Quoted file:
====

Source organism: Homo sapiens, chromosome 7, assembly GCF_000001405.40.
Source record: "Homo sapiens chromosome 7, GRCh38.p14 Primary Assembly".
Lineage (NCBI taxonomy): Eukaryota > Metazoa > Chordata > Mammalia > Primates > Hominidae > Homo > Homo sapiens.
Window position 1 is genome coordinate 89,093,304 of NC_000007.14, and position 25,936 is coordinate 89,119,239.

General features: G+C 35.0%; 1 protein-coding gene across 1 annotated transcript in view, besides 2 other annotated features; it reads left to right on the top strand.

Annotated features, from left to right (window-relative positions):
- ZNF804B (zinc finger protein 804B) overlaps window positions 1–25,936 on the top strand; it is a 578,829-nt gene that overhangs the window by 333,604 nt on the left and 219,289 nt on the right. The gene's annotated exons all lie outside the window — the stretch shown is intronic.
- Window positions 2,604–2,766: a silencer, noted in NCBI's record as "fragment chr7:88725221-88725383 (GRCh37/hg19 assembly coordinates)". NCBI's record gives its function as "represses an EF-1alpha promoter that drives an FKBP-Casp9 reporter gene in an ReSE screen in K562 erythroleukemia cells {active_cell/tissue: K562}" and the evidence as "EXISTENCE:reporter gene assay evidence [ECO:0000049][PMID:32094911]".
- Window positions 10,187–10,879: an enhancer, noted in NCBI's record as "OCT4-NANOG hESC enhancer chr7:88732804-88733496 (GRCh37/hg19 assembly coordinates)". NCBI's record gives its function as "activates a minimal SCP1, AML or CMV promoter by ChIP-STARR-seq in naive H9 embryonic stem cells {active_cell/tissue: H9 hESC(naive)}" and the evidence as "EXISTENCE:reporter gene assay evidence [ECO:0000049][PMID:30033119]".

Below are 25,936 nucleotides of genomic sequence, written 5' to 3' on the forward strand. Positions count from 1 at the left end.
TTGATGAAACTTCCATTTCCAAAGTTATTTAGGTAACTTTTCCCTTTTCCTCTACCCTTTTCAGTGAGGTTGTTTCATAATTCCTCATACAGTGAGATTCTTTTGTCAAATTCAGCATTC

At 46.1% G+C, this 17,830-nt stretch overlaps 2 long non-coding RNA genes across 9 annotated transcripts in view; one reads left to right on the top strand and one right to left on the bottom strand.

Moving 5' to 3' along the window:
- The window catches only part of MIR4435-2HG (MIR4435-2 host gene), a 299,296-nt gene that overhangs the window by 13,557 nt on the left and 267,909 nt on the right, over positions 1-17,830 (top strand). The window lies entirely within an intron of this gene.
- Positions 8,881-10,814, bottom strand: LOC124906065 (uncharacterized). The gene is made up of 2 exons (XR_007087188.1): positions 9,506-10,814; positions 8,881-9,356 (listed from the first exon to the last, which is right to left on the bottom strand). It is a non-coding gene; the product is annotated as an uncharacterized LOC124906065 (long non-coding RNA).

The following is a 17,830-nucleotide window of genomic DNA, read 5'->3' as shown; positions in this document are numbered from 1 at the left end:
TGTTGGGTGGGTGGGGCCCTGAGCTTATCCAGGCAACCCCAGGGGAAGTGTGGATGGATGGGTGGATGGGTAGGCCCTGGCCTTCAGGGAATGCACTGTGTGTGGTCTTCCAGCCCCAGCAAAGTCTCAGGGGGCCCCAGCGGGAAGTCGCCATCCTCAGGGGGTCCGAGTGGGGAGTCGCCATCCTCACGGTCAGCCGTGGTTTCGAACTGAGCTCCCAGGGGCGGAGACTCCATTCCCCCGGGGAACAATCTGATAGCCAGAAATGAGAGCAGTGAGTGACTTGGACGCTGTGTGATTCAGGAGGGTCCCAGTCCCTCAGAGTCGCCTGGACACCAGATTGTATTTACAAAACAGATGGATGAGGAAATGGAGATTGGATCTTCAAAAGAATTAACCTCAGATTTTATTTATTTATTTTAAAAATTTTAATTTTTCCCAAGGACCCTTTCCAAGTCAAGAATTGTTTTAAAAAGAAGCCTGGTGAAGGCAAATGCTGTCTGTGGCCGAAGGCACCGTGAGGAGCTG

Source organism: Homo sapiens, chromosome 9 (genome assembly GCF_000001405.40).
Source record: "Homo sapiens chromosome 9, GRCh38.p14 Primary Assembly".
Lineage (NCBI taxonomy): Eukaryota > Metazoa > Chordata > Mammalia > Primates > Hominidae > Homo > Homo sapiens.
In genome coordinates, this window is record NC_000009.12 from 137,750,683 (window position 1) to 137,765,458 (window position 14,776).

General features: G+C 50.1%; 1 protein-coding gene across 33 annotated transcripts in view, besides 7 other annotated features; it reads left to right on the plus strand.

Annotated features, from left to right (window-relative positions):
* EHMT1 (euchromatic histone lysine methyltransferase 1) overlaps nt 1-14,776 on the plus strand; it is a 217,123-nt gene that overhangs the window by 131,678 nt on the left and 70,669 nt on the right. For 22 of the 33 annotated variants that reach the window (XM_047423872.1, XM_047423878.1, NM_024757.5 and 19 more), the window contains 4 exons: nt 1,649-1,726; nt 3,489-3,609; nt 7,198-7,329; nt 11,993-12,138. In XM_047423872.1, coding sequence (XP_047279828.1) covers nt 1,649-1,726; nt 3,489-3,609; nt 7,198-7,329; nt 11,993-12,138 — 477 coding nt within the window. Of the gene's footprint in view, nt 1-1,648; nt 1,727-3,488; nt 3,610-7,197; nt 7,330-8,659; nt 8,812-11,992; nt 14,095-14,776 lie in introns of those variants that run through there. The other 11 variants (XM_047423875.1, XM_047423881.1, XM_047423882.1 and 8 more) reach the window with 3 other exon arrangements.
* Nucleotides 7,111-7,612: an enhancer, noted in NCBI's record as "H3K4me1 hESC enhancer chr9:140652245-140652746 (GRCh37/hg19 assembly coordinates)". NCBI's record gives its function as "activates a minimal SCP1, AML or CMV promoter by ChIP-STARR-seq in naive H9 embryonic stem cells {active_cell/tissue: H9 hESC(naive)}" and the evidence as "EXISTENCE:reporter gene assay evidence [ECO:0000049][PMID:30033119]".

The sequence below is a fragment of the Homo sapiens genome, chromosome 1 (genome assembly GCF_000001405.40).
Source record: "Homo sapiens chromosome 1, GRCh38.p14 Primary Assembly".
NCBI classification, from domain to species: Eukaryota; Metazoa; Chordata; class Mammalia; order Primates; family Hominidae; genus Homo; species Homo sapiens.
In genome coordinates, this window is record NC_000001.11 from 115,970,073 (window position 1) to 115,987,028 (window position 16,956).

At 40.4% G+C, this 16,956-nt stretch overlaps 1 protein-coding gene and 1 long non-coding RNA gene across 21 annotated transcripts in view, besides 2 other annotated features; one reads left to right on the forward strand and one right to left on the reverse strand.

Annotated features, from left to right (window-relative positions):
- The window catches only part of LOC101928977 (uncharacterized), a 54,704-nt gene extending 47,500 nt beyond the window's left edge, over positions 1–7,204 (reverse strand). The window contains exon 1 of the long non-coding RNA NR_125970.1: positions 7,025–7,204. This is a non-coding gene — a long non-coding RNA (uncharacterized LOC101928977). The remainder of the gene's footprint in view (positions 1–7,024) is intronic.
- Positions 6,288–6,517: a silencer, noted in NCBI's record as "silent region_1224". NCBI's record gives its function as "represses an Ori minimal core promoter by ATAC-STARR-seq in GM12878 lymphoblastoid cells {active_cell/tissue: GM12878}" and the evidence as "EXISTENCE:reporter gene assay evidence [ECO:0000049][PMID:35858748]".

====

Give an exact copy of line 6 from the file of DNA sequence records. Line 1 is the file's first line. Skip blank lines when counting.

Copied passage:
Annotated features, from left to right (window-relative positions):